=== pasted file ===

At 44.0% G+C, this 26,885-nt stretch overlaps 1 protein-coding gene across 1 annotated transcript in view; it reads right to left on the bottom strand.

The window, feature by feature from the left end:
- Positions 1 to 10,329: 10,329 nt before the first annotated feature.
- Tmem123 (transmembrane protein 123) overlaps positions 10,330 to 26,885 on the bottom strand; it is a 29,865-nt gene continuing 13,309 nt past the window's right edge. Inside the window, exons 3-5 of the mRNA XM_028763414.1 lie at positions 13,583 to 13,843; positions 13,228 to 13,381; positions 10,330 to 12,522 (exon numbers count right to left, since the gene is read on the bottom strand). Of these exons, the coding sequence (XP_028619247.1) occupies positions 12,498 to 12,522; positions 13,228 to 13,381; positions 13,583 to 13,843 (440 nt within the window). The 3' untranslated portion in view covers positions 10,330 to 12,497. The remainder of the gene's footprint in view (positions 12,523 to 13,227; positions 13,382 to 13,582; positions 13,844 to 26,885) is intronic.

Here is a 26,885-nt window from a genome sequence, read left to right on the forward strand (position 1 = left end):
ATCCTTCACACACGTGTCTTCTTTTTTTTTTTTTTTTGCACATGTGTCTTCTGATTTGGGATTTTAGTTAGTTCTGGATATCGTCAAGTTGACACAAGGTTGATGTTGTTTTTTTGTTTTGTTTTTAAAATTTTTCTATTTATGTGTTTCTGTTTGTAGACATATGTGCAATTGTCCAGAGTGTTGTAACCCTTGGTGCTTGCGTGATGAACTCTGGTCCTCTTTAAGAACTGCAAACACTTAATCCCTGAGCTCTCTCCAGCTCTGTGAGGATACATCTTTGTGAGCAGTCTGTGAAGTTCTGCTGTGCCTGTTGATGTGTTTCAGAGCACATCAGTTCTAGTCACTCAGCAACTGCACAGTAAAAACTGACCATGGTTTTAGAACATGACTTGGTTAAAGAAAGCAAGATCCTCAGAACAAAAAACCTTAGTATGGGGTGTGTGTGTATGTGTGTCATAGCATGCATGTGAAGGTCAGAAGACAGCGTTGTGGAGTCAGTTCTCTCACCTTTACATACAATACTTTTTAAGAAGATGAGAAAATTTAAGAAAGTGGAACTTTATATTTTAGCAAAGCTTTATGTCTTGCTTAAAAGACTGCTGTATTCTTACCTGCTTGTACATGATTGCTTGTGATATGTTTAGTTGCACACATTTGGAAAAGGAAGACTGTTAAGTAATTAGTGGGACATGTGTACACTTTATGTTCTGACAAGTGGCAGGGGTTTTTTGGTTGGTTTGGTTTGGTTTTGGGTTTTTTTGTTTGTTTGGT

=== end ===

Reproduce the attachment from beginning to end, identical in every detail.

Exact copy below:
At 44.0% G+C, this 26,885-nt stretch overlaps 1 protein-coding gene across 1 annotated transcript in view; it reads right to left on the bottom strand.

The window, feature by feature from the left end:
- Positions 1 to 10,329: 10,329 nt before the first annotated feature.
- Tmem123 (transmembrane protein 123) overlaps positions 10,330 to 26,885 on the bottom strand; it is a 29,865-nt gene continuing 13,309 nt past the window's right edge. Inside the window, exons 3-5 of the mRNA XM_028763414.1 lie at positions 13,583 to 13,843; positions 13,228 to 13,381; positions 10,330 to 12,522 (exon numbers count right to left, since the gene is read on the bottom strand). Of these exons, the coding sequence (XP_028619247.1) occupies positions 12,498 to 12,522; positions 13,228 to 13,381; positions 13,583 to 13,843 (440 nt within the window). The 3' untranslated portion in view covers positions 10,330 to 12,497. The remainder of the gene's footprint in view (positions 12,523 to 13,227; positions 13,382 to 13,582; positions 13,844 to 26,885) is intronic.

Here is a 26,885-nt window from a genome sequence, read left to right on the forward strand (position 1 = left end):
ATCCTTCACACACGTGTCTTCTTTTTTTTTTTTTTTTGCACATGTGTCTTCTGATTTGGGATTTTAGTTAGTTCTGGATATCGTCAAGTTGACACAAGGTTGATGTTGTTTTTTTGTTTTGTTTTTAAAATTTTTCTATTTATGTGTTTCTGTTTGTAGACATATGTGCAATTGTCCAGAGTGTTGTAACCCTTGGTGCTTGCGTGATGAACTCTGGTCCTCTTTAAGAACTGCAAACACTTAATCCCTGAGCTCTCTCCAGCTCTGTGAGGATACATCTTTGTGAGCAGTCTGTGAAGTTCTGCTGTGCCTGTTGATGTGTTTCAGAGCACATCAGTTCTAGTCACTCAGCAACTGCACAGTAAAAACTGACCATGGTTTTAGAACATGACTTGGTTAAAGAAAGCAAGATCCTCAGAACAAAAAACCTTAGTATGGGGTGTGTGTGTATGTGTGTCATAGCATGCATGTGAAGGTCAGAAGACAGCGTTGTGGAGTCAGTTCTCTCACCTTTACATACAATACTTTTTAAGAAGATGAGAAAATTTAAGAAAGTGGAACTTTATATTTTAGCAAAGCTTTATGTCTTGCTTAAAAGACTGCTGTATTCTTACCTGCTTGTACATGATTGCTTGTGATATGTTTAGTTGCACACATTTGGAAAAGGAAGACTGTTAAGTAATTAGTGGGACATGTGTACACTTTATGTTCTGACAAGTGGCAGGGGTTTTTTGGTTGGTTTGGTTTGGTTTTGGGTTTTTTTGTTTGTTTGGT